Resilient Together

While we are not completely out of the woods with regards to the effects of COVID-19 on WNC’s small business ecosystem, we are optimistic that we have reached a point where we can look to the future. We can see the light on the horizon and believe that this next chapter will see WNC continue to use its creativity, ingenuity, and tenacity, to create a flourishing and vibrant local economy.

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Our assistance helped WNC small businesses sustain over 14,000 jobs

59% of disaster funds went to historically underutilized businesses (HUB)

Over $57M grant and loans went to small businesses across North Carolina

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We collaborated with over 40 organizations for COVID relief efforts

How We Responded

As the COVID-19 pandemic comes to a close and we prepare to shift focus to new opportunities and success, we would like to highlight the substantial and important impact of our lending and give some important thanks to our partners.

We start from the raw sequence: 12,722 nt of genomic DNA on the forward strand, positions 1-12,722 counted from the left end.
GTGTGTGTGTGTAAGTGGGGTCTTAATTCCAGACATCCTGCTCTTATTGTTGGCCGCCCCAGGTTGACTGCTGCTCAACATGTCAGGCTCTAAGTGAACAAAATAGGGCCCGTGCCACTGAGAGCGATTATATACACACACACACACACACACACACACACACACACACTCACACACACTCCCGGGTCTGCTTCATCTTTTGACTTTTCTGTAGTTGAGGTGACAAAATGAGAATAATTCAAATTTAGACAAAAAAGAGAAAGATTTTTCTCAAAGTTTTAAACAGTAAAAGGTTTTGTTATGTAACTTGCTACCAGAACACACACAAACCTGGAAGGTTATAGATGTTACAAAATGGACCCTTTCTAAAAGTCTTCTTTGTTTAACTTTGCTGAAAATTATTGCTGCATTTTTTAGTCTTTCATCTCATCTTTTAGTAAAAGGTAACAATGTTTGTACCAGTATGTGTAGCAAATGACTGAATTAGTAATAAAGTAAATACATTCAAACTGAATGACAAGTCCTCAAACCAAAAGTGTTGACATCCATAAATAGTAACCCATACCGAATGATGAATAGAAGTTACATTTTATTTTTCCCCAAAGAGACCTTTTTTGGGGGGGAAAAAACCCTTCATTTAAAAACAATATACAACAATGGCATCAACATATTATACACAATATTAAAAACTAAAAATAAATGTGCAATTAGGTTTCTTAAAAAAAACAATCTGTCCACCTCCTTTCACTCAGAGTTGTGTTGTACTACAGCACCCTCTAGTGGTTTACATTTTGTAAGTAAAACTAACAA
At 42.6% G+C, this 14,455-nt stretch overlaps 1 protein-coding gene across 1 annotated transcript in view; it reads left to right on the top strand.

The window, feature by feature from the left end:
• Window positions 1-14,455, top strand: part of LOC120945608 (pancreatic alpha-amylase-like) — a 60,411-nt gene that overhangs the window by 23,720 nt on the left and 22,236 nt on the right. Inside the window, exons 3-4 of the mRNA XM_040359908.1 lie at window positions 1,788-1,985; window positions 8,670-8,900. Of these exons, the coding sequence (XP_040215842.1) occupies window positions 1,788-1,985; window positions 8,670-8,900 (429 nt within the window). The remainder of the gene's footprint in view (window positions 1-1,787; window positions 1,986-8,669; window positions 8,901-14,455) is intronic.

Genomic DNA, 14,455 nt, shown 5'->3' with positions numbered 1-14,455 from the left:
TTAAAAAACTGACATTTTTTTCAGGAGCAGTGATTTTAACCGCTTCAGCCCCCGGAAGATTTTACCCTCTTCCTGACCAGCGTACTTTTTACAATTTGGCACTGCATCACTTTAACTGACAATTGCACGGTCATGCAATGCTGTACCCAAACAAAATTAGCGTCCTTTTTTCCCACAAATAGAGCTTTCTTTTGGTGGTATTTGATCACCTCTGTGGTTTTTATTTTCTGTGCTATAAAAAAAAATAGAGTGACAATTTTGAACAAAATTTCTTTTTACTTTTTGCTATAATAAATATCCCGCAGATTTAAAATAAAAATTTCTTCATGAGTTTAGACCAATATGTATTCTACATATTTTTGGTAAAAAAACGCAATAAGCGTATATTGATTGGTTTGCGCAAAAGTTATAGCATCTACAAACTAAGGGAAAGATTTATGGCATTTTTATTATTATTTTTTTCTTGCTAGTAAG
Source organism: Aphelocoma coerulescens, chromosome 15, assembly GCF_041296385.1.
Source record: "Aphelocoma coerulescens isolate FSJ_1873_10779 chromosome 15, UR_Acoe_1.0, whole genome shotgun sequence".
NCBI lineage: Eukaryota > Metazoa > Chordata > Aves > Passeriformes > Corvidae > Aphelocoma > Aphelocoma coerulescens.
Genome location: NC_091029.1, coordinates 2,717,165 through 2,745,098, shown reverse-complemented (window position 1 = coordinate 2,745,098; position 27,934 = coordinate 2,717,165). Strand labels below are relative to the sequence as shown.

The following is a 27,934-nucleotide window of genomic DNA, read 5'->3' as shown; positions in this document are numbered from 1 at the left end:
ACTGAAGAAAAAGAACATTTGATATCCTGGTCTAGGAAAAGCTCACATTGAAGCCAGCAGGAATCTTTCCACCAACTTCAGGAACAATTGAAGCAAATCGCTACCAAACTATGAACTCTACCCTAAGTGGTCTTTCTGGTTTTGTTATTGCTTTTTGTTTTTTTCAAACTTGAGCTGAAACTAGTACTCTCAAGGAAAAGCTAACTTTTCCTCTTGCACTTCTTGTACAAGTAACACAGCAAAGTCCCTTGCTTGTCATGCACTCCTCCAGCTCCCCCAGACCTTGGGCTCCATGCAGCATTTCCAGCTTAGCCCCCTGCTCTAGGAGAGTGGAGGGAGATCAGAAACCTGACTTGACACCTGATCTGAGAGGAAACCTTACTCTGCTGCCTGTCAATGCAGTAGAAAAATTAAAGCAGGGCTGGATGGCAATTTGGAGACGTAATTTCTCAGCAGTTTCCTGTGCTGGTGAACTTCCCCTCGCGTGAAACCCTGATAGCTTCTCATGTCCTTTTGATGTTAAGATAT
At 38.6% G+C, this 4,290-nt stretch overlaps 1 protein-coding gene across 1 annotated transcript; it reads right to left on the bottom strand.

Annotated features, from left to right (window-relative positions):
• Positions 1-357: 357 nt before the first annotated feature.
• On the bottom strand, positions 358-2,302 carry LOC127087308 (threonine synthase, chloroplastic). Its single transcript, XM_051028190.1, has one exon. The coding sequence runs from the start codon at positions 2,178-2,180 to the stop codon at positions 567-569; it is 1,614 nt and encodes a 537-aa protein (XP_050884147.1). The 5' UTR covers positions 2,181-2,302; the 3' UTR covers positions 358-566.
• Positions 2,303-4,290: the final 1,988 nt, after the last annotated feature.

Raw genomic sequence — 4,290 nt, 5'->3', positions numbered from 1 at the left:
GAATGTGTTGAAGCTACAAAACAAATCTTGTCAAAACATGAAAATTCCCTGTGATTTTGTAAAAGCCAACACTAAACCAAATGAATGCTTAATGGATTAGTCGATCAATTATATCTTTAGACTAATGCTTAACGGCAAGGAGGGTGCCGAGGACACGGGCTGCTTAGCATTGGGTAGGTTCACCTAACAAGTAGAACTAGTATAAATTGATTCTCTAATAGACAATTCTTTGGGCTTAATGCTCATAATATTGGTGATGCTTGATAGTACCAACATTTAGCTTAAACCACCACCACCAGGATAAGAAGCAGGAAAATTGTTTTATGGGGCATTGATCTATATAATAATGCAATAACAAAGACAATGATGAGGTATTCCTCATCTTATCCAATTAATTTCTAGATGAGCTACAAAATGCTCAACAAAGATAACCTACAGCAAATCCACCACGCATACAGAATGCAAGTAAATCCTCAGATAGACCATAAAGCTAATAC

Over the course of 2020 and early 2021, we have worked diligently to deploy resources to the WNC community to invest and lend in and outside our footprint to any small business in need. We awarded in excess of $57 million in monetary awards and loans within our WNC footprint, deployed $18 million to North Carolina small businesses outside of our footprint, and allocated $14 million to people of color or women owned businesses.

As we move into the next phase of 2021, we will continue to prioritize our mission to provide lending and learning resources in a supportive manner while at the same time broadening the scope and impact of our offerings.

Programs We Supported

NC Rapid Recovery Program – $25M
Paycheck Protection Program – $24M
Buncombe Tourism Jobs Recovery Fund – $5M
Local Response Funds – $3.2M

  • All-In Jackson Fund
  • Cleveland County Small Business Recovery Fund
  • Haywood Recovery Fund
  • Madison Country Small Business Loan Fund
  • One Buncombe Fund
  • Re-Energize Watauga
  • Re-Opening Macon Fund
  • Shelby 1 Fund
  • Transylvania Emergency Fund

Clients Supported

Small Business Champions

Our clients deserve a lot of the credit. This pandemic was conquered through their resilience and ability to adapt to the ever-changing landscape of the economy. Click on the pictures below to read some of their stories.